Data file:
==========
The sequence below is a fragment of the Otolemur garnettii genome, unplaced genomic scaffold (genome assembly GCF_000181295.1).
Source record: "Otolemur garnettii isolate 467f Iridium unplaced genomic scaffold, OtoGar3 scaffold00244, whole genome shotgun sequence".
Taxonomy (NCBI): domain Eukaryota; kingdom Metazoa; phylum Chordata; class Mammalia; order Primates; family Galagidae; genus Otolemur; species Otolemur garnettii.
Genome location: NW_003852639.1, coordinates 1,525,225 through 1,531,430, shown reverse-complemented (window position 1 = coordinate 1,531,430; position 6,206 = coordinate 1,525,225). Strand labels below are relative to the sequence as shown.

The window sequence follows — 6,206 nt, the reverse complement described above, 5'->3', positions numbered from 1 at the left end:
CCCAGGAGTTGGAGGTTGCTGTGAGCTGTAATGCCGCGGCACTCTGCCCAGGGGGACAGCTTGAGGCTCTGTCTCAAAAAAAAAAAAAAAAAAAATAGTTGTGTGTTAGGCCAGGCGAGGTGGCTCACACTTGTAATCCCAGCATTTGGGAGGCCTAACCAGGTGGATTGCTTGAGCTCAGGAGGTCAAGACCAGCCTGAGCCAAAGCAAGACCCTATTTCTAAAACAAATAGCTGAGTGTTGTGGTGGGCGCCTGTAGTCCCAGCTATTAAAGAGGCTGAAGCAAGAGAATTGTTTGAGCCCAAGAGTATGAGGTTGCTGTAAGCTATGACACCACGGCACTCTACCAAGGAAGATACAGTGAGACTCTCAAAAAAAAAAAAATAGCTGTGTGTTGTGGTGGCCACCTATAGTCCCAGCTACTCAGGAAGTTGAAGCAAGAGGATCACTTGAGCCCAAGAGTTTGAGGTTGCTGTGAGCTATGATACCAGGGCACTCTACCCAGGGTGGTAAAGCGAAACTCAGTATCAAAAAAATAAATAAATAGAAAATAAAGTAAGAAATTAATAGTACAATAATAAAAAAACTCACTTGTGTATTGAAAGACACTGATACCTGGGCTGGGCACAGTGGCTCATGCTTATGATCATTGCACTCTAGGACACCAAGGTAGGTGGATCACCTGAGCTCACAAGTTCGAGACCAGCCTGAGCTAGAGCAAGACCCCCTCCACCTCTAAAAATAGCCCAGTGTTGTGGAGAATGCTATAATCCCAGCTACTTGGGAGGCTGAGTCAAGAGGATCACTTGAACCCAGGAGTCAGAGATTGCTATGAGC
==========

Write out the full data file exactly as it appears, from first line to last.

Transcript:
The sequence below is a fragment of the Otolemur garnettii genome, unplaced genomic scaffold (genome assembly GCF_000181295.1).
Source record: "Otolemur garnettii isolate 467f Iridium unplaced genomic scaffold, OtoGar3 scaffold00244, whole genome shotgun sequence".
Taxonomy (NCBI): domain Eukaryota; kingdom Metazoa; phylum Chordata; class Mammalia; order Primates; family Galagidae; genus Otolemur; species Otolemur garnettii.
Genome location: NW_003852639.1, coordinates 1,525,225 through 1,531,430, shown reverse-complemented (window position 1 = coordinate 1,531,430; position 6,206 = coordinate 1,525,225). Strand labels below are relative to the sequence as shown.

The window sequence follows — 6,206 nt, the reverse complement described above, 5'->3', positions numbered from 1 at the left end:
CCCAGGAGTTGGAGGTTGCTGTGAGCTGTAATGCCGCGGCACTCTGCCCAGGGGGACAGCTTGAGGCTCTGTCTCAAAAAAAAAAAAAAAAAAAATAGTTGTGTGTTAGGCCAGGCGAGGTGGCTCACACTTGTAATCCCAGCATTTGGGAGGCCTAACCAGGTGGATTGCTTGAGCTCAGGAGGTCAAGACCAGCCTGAGCCAAAGCAAGACCCTATTTCTAAAACAAATAGCTGAGTGTTGTGGTGGGCGCCTGTAGTCCCAGCTATTAAAGAGGCTGAAGCAAGAGAATTGTTTGAGCCCAAGAGTATGAGGTTGCTGTAAGCTATGACACCACGGCACTCTACCAAGGAAGATACAGTGAGACTCTCAAAAAAAAAAAAATAGCTGTGTGTTGTGGTGGCCACCTATAGTCCCAGCTACTCAGGAAGTTGAAGCAAGAGGATCACTTGAGCCCAAGAGTTTGAGGTTGCTGTGAGCTATGATACCAGGGCACTCTACCCAGGGTGGTAAAGCGAAACTCAGTATCAAAAAAATAAATAAATAGAAAATAAAGTAAGAAATTAATAGTACAATAATAAAAAAACTCACTTGTGTATTGAAAGACACTGATACCTGGGCTGGGCACAGTGGCTCATGCTTATGATCATTGCACTCTAGGACACCAAGGTAGGTGGATCACCTGAGCTCACAAGTTCGAGACCAGCCTGAGCTAGAGCAAGACCCCCTCCACCTCTAAAAATAGCCCAGTGTTGTGGAGAATGCTATAATCCCAGCTACTTGGGAGGCTGAGTCAAGAGGATCACTTGAACCCAGGAGTCAGAGATTGCTATGAGC